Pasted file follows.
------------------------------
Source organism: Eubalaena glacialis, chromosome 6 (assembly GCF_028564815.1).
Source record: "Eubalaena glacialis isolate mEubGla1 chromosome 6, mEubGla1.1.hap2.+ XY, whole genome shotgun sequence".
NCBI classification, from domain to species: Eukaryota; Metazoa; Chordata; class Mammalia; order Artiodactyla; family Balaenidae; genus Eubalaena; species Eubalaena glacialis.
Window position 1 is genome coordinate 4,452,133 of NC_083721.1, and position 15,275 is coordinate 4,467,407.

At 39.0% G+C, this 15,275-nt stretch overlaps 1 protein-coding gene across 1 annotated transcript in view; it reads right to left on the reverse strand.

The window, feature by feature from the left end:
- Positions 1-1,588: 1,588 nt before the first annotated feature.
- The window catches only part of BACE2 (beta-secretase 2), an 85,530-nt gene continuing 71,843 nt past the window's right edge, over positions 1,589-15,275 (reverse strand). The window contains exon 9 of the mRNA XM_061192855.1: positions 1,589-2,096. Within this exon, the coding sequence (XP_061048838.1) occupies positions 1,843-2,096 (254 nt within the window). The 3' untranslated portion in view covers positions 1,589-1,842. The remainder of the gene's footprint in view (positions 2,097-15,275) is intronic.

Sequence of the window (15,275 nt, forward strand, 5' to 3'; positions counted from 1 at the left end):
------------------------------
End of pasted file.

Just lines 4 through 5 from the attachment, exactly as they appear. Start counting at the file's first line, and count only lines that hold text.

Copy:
Window position 1 is genome coordinate 4,452,133 of NC_083721.1, and position 15,275 is coordinate 4,467,407.

At 39.0% G+C, this 15,275-nt stretch overlaps 1 protein-coding gene across 1 annotated transcript in view; it reads right to left on the reverse strand.